Google Shopping

We got a chance to build outside the billboard box with Google Shopping.

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During the 2021 holiday season, ‘Shop like you search’ with Google was brought to life with two experiential billboards as part of the “Shop with Google” campaign in NYC. This project was a two-area experiential marketing campaign by Google and City Eventions.

The Factory NYC utilized 3D printing technology to craft an enormous stroll-stopping set of headphones placed on the street-level billboard of a busy New York City sidewalk. Guided by floor markers, pedestrians were invited to step between the earbuds for a photo that initiated a festive holiday tune from speakers embedded within the headphones.

An additional, fully functional, 3D Printed oversized replica of a Fujifilm Instax Mini 11 camera was also placed on a separate billboard in SoHo. With the help of an on-site operator, lucky pedestrians were able to get camera-ready, snap a picture, and walk away with a physical memento of the moment.

Case Study Q&A: Josh Newman, Account Manager

Q: Were there any challenges with the technical process of this project?

A:  For the headphones specifically. We had a laser shine across to a mirror and it bounced back, and if you cut that beam, it played music. It also needed to be battery operated, and we figured out how much battery charge we would need for one song playing so we could play 50 songs in an hour. If you don’t have the perfect alignment over the five feet distance it keeps on triggering constantly and draining the battery.  we got a call after the first day ‘Battery’s dead.’ We found that our system worked perfectly here in the shop without wind but it didn’t work out in the field, so we ultimately scrapped the laser and went with a sonic distance sensor.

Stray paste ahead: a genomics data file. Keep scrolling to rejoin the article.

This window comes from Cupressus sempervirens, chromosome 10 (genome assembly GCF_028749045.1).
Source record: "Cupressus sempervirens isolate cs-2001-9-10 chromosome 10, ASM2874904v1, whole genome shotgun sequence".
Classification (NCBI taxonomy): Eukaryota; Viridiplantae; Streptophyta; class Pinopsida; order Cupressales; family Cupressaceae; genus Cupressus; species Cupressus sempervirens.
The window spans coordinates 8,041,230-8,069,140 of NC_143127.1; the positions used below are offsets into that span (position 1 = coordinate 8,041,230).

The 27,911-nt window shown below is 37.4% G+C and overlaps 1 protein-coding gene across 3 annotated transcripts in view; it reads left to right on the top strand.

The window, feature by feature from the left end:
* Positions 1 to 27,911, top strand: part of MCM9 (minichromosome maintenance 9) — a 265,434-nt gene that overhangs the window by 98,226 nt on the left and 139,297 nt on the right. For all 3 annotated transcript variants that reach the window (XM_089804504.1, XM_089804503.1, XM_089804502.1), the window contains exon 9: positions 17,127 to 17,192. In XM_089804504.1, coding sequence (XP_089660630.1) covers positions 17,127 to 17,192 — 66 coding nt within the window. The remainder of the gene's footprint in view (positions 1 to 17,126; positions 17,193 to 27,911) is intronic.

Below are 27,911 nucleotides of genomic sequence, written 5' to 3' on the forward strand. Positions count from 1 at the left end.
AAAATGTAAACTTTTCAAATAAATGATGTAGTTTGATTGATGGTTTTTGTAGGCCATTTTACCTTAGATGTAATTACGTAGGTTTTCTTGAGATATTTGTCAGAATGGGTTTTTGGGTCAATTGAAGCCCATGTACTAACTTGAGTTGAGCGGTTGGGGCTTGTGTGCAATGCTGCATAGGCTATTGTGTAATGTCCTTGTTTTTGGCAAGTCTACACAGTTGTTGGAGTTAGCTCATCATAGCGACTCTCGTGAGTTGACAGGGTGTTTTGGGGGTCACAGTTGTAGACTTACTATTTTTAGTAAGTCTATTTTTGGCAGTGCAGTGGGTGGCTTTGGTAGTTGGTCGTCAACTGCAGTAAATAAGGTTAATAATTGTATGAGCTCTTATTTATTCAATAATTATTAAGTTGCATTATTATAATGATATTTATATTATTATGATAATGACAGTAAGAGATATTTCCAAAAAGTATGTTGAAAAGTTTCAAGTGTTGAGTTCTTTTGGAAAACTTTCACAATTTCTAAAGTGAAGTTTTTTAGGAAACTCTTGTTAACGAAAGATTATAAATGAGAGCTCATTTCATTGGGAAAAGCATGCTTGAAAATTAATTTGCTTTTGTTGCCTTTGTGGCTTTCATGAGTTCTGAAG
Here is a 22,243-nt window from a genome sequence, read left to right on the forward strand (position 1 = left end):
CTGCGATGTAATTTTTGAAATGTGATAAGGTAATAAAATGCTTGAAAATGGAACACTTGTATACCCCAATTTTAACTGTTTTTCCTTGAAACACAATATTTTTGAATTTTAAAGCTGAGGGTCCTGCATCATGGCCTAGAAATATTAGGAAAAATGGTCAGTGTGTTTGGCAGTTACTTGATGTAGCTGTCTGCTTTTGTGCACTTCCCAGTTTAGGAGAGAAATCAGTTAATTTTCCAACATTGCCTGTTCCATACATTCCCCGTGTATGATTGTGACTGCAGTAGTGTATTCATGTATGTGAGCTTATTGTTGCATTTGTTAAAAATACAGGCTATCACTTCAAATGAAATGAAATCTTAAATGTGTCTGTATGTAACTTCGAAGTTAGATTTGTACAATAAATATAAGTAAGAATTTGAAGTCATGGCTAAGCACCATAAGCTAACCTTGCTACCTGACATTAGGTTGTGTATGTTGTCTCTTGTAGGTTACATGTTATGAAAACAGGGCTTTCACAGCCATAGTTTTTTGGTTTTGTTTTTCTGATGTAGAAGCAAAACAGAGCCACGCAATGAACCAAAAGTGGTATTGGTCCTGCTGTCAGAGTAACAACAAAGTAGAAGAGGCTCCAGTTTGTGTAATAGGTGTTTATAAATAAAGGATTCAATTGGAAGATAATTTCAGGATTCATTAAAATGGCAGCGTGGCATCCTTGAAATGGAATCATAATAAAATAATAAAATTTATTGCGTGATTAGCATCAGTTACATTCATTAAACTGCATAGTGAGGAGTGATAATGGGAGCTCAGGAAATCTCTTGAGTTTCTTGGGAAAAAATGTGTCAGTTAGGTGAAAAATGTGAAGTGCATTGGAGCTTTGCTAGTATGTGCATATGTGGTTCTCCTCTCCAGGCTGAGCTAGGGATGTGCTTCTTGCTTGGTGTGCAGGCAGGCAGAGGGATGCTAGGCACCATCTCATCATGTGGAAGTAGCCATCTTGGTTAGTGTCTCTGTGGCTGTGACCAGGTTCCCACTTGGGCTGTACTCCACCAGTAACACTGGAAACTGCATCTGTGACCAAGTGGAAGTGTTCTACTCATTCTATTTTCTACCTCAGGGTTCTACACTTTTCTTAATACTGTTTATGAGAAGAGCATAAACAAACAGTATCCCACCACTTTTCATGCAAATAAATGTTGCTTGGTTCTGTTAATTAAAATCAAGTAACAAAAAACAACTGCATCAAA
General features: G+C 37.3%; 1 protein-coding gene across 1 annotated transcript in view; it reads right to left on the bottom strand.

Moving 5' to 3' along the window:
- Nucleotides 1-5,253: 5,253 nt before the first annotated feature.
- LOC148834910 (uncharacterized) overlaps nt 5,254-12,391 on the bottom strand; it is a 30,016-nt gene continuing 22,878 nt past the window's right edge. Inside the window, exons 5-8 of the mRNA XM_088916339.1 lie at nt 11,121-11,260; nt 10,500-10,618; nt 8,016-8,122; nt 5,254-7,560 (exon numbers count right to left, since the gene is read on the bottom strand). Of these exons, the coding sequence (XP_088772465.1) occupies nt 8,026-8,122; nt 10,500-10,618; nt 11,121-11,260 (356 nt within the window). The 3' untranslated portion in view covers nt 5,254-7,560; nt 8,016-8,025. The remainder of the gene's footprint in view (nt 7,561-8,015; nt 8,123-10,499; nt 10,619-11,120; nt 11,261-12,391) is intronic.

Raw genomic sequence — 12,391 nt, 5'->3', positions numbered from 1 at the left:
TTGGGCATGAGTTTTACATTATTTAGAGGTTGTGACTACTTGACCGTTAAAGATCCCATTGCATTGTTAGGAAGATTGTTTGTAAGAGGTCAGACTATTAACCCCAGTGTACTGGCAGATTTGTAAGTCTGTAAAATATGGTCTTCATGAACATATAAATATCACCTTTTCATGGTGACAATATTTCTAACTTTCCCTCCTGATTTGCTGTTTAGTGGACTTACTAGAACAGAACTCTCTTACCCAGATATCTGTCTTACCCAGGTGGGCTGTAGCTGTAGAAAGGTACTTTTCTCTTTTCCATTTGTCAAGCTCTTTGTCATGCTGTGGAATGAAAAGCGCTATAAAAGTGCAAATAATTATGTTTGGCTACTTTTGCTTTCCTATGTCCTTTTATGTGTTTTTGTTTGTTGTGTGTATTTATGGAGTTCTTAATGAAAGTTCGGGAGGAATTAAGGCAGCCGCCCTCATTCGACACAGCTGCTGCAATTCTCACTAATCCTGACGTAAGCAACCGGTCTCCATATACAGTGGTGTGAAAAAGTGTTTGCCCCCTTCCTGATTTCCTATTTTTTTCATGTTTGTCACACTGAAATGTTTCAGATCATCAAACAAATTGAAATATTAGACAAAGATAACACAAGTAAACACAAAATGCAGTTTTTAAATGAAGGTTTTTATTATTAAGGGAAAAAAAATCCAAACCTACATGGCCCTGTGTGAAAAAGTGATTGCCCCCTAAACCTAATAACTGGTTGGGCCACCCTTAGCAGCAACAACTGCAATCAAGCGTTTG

Q: Can you explain how the camera was able to take photos?

A: The camera had an iPad display that was hooked up to a very special printer that printed out things that were much like Polaroids but didn’t have the internal film. It was an on-demand printer that would need to be plugged in which we were able to do. 

Q: Could you describe the experience of installing, not one, but two 3D-printed objects onto different boards in New York City? Did any challenges arise during this process?

A: So it was two different sites. One was in Manhattan, Soho, and one was in deep Bushwick. Manhattan was at night.  Brooklyn was the next day. The one in Manhattan was fairly straightforward. We chatted with both the producer and the person who held the ownership of the sign and the building itself. we had to make sure that we could anchor this to that wall and get power to it and we needed to make sure it was in concert with the billboard company as well. So in both cases, we had to be there first to get our anchors on the wall. Then they had to go in and put their vinyl banner and then we had to cut very, very small holes in this and anchor our pieces on top. So that was a bit of a dance to make sure we had the right standoffs that could be adjustable. It was a little tricky, but we got it.

Q: How did you know the project was successful in the eyes of the public? How did that make you feel?

A: Manhattan had hundreds if not more people every single day. It was well received; people loved it. It was great to have someone from our client’s team on location, in this case, there because then somebody knows that this is an actual thing. And they’d be like, ‘Hey, do you want a picture out of this beautiful thing, and people beget people, especially on nice days. So that one had a huge response from people. 

Photos courtesy of City Eventions.